Eric Schwitzgebel said...

Callan: I think your chocolate hypothesis might be entirely correct.

Eric Schwitzgebel said...

Scott: I think it fits both with my previous work and with Haidt's elephant-rider idea. Philosophers' judgments are for the most part very similar to non-philosophers', and they concoct stories post-hoc to defend them. Or at least, that's where most of my research seems to point. But I don't think the rider is *totally* powerless -- and maybe that's showing up in the higher rates of Push/Drop equivalency for philosophers?

All that's still somewhat of a reach, though, on pretty narrow evidence. I'd love to see it explored some more, in different ways.

Eric Schwitzgebel said...

Amod: But then the same must be true of the philosophers too? We did find systematic predicted differences in various aspects of the study, so people must not totally have glazed over....

Angra Mainyu said...


Ok, I get one is supposed to take the premises for granted.

What I find potentially concerning is not the artificial nature of the scenarios, but the difficulty in buying some assessments even from within the intuitive picture of the scenarios - and not yours in particular, but these kinds of scenarios in general, so familiarity might not help.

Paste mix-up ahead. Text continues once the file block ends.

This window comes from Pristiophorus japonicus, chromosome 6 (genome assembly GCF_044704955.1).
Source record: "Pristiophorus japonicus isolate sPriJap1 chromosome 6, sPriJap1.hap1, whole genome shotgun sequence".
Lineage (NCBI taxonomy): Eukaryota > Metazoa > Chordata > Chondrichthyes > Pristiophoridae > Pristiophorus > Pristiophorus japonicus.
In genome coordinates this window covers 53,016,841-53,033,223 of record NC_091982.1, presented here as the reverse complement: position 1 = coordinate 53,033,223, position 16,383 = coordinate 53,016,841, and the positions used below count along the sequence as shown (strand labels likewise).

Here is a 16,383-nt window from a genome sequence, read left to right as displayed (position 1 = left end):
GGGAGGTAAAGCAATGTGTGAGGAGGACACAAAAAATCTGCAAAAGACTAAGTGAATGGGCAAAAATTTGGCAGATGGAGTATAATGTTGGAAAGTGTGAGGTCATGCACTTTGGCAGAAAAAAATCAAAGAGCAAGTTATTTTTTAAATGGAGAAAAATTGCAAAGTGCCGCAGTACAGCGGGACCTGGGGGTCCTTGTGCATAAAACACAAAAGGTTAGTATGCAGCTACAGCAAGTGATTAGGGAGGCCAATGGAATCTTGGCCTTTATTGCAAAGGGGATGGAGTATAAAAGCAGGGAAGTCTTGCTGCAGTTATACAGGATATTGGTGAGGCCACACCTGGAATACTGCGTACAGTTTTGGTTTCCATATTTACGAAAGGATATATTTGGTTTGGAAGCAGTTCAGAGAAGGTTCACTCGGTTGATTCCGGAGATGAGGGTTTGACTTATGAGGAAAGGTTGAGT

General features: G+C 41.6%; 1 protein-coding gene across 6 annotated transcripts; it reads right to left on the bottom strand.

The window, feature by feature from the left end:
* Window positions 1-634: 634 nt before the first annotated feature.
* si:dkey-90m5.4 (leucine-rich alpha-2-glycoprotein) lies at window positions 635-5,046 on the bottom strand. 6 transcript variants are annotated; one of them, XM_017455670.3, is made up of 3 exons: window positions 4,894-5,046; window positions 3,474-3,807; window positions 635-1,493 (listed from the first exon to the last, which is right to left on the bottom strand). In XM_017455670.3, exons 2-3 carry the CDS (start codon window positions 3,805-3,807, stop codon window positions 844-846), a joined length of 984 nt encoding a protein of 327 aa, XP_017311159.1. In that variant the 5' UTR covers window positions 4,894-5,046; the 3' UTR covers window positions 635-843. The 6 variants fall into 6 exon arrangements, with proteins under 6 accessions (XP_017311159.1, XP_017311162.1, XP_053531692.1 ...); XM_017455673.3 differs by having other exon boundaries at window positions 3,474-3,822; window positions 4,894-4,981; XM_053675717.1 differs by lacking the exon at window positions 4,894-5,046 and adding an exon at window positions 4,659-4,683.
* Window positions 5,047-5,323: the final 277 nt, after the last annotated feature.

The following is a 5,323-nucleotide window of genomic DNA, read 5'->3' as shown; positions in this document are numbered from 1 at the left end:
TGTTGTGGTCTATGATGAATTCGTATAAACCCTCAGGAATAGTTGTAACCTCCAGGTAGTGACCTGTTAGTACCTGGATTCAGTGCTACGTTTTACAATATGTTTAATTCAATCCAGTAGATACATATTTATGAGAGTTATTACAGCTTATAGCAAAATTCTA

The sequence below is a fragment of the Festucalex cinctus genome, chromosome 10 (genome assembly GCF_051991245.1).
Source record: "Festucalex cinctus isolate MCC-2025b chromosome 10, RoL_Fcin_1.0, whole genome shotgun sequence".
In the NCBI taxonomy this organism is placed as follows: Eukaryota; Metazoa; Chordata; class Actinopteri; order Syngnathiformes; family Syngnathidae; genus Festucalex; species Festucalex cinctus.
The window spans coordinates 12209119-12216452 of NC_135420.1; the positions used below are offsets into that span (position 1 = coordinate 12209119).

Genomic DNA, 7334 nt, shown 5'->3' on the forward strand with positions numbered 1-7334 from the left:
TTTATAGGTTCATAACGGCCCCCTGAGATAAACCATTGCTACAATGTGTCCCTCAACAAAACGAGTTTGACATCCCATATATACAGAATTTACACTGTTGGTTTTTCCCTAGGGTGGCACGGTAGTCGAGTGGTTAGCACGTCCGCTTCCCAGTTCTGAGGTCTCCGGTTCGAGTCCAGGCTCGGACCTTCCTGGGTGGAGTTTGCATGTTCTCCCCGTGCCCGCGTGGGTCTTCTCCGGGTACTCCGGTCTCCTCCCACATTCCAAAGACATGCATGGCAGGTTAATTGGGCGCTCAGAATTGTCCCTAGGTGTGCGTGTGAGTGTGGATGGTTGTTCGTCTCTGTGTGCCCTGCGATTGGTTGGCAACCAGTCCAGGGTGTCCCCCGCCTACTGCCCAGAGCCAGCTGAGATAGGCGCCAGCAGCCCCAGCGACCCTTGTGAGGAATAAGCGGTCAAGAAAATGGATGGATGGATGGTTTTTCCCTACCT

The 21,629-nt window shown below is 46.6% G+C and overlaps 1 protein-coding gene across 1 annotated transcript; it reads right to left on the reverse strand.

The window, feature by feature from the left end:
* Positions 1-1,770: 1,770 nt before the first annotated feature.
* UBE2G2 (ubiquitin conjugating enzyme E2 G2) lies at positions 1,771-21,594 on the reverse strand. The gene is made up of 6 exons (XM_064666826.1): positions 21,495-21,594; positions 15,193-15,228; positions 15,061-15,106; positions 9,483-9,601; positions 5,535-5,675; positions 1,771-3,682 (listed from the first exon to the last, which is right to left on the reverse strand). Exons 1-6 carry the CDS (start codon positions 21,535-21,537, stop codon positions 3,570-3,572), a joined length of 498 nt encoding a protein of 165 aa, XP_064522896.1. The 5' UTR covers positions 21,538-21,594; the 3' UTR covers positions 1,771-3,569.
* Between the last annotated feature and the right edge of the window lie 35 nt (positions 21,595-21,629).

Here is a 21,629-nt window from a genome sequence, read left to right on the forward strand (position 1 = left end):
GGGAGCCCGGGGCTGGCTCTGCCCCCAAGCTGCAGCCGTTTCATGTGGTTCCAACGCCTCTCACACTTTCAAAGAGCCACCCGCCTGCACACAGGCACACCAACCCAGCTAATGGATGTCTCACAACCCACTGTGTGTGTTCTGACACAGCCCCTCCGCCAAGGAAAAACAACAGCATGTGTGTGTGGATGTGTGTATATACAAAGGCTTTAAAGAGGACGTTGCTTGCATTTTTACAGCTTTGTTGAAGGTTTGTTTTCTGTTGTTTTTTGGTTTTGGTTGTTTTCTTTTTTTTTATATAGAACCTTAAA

More precisely, these scenarios are such that one is supposed to picture the situation to some extent, and then try to make a moral assessment. However, when one makes such an assessment, one intuitively takes into consideration (even if not always consciously) many variables in the pictured situation, some of which may in my view lead to intuitive assessments of probable outcomes that are in conflict with the assessments assigned to the person making the choices.

If so, there may be an intuitive view that the person making the choices is at fault for making an improper assessment of the matter, which may be a significant factor. Or it might not, I guess, but I'm not sure one should assume that the scenarios generally reflect [preliminary, at least] moral intuitions as they're supposed to.

Side note: In the boat case, the driver can still accelerate at in increasing rate, which would give people sufficient warning, and in my view he should not reckon (in the scenario one intuitively pictures, without adding more complicated hypotheses) that that will be the difference between certain rescue and certain death from distant swimmers.

That aside, I wasn't trying to focus on that scenario in particular, or in any of your scenarios.

For example, in the traditional "push" scenario you describe, there seems to be no way (on an intuitive picturing of the situation) I can properly reckon that I'm not heavy enough to stop the trolley – not even if I asked the hiker for the backpack to stop the trolley -, but the hiker is (even if she's heavier, how do I quickly compute how much weigh is needed), and also that I have enough speed and strength to push her in such a way that she is going to stop the trolley.